Remote Patient Monitoring Compliance

Remote Patient Monitoring Services are a great way to improve care outcomes for patients with chronic or acute conditions. Especially during the COVID-19 pandemic, RPM can keep you connected to your patients and help you identify problems early. But with the coming new CMS scrutiny, it’s imperative to ensure Remote Patient Monitoring compliance.

Despite the promising health outcomes, practices have been slow to start RPM programs. Some reasons might include the initial device cost and confusion around the reimbursement requirements. And in 2021, the Office of Inspector General announced that they will be conducting a focused audit of Telehealth services including Remote Patient Monitoring to determine whether practices are meeting Medicare requirements.

This additional layer of scrutiny means that practices who begin RPM services must ensure that they or their RPM partner are following the guidelines closely. The following compliance best practices for RPM can ensure that your program passes the scrutiny of CMS.

Patient Requirements

Providers must ensure and document that patients meet the following requirements before commencing RPM services:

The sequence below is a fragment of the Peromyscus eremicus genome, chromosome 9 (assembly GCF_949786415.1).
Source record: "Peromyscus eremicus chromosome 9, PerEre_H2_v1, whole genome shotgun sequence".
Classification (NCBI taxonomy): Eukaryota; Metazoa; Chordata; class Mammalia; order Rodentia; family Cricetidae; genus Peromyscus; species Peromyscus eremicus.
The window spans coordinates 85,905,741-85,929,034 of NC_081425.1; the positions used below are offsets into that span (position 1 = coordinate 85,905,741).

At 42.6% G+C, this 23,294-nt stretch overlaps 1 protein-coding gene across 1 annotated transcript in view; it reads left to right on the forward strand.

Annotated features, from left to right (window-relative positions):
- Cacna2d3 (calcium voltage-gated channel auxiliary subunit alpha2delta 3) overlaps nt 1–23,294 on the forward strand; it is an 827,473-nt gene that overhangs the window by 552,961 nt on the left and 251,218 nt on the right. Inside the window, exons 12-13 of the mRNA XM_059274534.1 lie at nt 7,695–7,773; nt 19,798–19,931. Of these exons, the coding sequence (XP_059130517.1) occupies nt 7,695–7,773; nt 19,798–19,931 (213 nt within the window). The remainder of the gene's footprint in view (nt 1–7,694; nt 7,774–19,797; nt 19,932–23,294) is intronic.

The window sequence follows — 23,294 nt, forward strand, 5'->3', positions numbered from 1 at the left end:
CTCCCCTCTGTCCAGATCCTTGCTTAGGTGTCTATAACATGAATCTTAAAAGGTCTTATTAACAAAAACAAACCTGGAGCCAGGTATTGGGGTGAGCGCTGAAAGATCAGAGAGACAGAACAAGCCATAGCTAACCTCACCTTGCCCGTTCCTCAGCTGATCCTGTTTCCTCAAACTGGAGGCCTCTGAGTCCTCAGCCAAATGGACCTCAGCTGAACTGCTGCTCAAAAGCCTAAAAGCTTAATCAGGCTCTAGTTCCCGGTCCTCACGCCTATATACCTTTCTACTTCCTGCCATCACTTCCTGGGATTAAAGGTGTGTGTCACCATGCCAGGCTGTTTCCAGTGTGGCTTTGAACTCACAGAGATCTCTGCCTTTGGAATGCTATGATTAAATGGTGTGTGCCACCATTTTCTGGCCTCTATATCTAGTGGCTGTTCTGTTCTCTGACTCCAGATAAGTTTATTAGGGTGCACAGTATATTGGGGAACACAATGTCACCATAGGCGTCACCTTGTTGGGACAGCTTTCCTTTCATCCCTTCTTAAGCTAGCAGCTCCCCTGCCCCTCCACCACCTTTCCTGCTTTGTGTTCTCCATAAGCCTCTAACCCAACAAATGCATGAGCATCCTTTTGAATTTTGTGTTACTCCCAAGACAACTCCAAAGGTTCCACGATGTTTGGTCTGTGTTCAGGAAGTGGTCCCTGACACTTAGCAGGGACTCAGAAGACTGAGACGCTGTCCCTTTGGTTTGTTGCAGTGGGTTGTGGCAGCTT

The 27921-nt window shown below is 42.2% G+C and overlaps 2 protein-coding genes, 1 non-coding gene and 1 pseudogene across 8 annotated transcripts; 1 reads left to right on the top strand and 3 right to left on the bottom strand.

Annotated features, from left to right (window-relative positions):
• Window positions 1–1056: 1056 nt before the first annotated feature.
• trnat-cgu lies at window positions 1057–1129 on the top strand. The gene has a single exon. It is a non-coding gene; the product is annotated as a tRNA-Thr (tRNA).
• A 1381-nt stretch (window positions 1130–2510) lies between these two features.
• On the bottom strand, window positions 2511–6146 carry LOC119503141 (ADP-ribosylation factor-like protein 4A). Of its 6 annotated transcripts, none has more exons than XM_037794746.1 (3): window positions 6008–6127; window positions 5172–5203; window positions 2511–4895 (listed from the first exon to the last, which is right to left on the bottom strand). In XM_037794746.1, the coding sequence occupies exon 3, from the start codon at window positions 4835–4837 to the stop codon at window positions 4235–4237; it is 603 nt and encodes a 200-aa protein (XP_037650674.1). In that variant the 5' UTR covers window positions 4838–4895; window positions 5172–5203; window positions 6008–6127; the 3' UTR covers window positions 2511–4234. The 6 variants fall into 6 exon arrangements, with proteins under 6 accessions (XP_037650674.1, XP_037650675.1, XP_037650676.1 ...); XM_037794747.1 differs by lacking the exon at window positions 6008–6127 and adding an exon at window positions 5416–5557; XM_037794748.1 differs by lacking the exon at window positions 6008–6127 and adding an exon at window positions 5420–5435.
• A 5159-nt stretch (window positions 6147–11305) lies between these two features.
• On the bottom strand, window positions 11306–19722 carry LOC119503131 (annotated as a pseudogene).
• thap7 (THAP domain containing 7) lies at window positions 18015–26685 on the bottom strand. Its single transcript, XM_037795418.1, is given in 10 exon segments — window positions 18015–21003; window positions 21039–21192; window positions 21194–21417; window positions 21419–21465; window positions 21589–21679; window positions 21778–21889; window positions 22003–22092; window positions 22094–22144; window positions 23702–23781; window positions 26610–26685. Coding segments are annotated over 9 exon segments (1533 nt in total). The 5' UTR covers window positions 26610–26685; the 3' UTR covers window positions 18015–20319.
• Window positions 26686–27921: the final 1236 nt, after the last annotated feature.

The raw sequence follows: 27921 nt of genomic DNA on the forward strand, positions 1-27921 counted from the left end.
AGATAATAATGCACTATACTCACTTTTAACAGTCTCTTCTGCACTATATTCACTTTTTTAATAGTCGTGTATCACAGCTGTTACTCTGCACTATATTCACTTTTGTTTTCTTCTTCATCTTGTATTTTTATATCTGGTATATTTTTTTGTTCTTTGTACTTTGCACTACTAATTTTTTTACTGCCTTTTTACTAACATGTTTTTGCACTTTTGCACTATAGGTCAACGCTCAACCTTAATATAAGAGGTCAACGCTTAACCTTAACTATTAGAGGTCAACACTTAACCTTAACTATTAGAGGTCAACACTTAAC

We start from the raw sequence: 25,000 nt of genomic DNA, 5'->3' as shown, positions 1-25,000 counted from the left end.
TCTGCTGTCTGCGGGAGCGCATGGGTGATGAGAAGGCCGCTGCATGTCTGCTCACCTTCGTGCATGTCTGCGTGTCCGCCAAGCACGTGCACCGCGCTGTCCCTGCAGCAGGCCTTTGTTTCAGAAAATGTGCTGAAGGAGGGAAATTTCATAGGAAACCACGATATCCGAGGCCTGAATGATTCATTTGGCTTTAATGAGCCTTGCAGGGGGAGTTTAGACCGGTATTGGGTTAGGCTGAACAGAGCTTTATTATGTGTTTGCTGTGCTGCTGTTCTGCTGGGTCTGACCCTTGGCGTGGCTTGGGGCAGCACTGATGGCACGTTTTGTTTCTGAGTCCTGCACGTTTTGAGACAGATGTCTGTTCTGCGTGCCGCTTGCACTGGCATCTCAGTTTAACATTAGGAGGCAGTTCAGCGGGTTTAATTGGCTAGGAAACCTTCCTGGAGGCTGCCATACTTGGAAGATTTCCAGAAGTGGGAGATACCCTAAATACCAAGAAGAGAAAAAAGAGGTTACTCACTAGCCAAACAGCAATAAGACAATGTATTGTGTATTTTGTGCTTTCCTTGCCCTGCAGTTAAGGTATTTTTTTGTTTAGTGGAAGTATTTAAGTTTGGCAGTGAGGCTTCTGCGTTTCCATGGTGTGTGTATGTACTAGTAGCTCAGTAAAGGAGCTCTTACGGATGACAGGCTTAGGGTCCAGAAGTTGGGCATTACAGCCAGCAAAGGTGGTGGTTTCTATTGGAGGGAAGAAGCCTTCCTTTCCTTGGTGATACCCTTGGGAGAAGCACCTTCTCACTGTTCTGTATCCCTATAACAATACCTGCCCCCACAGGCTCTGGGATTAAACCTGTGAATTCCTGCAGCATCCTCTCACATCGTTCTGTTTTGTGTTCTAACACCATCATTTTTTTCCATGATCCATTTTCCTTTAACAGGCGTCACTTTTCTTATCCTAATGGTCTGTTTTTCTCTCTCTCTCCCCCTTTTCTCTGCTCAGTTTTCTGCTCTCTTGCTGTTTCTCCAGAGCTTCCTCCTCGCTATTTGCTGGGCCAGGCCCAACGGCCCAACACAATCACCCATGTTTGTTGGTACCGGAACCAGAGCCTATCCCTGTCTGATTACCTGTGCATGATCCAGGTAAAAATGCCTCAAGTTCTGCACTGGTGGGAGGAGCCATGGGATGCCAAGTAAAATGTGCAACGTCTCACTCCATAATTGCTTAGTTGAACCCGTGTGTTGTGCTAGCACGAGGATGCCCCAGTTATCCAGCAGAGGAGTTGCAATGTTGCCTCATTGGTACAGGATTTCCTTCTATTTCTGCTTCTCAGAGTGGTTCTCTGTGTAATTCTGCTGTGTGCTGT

1. Patient has a chronic or acute condition that makes consistent monitoring of symptoms a medical necessity
  2. Patient must be an established, current patient of the provider (during the COVID-19 public health emergency, CMS is allowing new patients to begin services)
  3. Patient has given verbal or written consent to begin servicesPatient has seen the provider in the past 12 months

Remote Patient Monitoring Compliance Best Practices:

  1. Make sure that your EMR is up to date with patient data, including current diagnoses, appointments, hospitalizations, and the marking of inactive or deceased patients. Up-to-date patient information is essential for accurately determining which patients qualify for RPM services.